Soul Calibur 6
I recall losing my shit in 2017’s VGAs when Harada of Tekken and Soul Calibur fame strode onto the stage and hit us with the quote “do your souls still burn?!” to reveal that a new Soul Calibur game was happening after years of absence and a frankly bad fifth game. Soul Calibur 2 and 3 absolutely remain some of my favourite and beloved fighting games ever, and were especially notable for having a huge amount of content and options for playing solo even if the multiplayer matches aren’t happening. That was always what kept me playing, and it was what I hoped for Soul Calibur 6… and what it absolutely delivered.
Once again, Soul Calibur 6 turned out to be one of the most fun, enjoyable, and relatively long lasting times I’ve spent with a fighting game in forever. It was clearly a bit of a passion project for them, as it was done in an obviously smaller budget than stuff like Tekken 7 but nonetheless managed to hit home and feel super fun. The characters and movesets are diverse and entertaining, my long-time main of Xianghua was back and enjoyable to play, there were big sprawling story modes and options to tinker with, and the character creator has provided months of hilarity and creativity ever since.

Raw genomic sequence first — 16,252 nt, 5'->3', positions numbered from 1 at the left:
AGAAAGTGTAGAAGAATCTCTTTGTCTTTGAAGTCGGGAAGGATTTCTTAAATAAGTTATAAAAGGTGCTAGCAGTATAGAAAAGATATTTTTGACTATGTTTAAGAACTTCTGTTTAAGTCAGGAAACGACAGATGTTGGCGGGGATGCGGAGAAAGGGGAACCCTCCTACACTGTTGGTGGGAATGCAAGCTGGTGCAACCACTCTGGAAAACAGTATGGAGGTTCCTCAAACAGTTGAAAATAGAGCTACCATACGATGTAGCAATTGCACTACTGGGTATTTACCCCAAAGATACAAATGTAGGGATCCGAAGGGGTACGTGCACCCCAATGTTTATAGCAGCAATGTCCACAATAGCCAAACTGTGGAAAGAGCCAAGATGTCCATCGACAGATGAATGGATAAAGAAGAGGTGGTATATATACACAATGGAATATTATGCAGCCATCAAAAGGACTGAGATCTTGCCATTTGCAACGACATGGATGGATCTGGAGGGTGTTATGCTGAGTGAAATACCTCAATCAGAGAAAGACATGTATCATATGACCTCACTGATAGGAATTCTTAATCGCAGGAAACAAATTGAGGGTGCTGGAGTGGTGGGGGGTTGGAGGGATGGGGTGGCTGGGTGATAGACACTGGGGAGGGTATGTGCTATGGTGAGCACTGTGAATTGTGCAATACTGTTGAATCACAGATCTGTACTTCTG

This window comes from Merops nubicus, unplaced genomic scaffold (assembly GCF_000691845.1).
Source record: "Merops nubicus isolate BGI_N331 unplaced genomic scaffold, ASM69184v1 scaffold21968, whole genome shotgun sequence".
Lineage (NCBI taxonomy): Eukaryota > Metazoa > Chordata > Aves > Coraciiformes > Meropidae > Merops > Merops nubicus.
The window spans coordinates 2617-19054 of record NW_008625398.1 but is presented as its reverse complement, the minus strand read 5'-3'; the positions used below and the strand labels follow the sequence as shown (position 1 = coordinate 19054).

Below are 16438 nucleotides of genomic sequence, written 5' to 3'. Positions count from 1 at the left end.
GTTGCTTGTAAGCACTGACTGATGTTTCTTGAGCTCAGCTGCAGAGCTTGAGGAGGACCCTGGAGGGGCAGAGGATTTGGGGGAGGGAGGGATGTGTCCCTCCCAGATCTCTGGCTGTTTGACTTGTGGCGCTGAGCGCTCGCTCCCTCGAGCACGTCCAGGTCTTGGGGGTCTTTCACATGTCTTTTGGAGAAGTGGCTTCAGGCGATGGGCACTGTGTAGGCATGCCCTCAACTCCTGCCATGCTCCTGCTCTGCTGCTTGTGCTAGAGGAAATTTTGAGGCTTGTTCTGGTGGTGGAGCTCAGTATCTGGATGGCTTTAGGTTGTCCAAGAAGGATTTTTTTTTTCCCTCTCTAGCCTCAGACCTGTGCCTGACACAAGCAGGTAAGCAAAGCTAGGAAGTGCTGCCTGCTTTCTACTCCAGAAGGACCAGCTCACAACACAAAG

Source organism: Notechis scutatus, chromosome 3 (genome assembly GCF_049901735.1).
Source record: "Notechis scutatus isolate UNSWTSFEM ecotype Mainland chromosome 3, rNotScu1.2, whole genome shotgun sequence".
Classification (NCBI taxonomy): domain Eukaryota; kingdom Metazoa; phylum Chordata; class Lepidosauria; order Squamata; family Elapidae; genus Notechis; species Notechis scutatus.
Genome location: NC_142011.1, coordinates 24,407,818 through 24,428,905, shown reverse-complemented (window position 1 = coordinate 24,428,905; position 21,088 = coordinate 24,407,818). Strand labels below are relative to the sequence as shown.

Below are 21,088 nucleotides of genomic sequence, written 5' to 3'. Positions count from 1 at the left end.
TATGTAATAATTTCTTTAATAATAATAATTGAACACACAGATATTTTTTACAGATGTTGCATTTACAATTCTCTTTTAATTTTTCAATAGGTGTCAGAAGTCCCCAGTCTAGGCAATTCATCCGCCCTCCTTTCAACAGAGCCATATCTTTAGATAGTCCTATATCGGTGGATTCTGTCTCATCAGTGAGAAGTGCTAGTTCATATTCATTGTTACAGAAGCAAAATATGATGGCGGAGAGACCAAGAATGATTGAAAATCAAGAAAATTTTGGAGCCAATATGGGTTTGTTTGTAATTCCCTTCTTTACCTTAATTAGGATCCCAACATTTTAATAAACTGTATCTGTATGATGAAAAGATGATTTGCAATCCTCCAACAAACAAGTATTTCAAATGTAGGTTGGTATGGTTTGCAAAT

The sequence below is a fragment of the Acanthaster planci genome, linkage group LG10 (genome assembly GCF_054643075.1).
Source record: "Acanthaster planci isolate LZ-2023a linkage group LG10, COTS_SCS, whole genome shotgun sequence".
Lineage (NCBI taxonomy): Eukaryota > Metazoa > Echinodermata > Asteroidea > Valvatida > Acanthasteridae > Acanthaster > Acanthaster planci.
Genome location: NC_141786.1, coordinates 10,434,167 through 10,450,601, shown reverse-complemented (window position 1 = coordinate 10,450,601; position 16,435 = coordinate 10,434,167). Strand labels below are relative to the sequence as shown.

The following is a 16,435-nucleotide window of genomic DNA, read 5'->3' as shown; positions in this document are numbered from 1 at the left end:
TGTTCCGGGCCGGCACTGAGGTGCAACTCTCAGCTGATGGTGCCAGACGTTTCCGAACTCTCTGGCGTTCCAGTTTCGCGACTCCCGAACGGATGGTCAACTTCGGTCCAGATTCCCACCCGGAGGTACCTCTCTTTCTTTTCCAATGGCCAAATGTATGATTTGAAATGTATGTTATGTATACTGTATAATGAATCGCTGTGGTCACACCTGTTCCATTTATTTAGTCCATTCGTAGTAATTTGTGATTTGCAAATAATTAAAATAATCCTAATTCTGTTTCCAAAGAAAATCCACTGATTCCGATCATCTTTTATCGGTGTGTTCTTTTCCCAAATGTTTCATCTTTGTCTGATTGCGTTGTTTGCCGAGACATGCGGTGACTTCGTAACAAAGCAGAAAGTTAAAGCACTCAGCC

I owe it to the game and to the friends I trained and fought against (sorry Ding!) but have since been absent on to pick this game up again and go a few more rounds. I’m terrible at sticking with multiplayer games and just bounce too quickly, but even so… deep down… my soul still burns.
Despite the initial excitement and great reception this got, I actually played it and then kinda bounced off it and put it down. It was clearly a good game to me, but I had the distinct impression that everything I’d done in it was something I had played before a half dozen times over. The style of missions, big open world gameplay… it was a new and polished take on something like Infamous or Prototype, but with Spider-Man. Neat, but something I’d already played before, and so I put it down for a while as the praise continued to rain down on it, unsure of entirely why.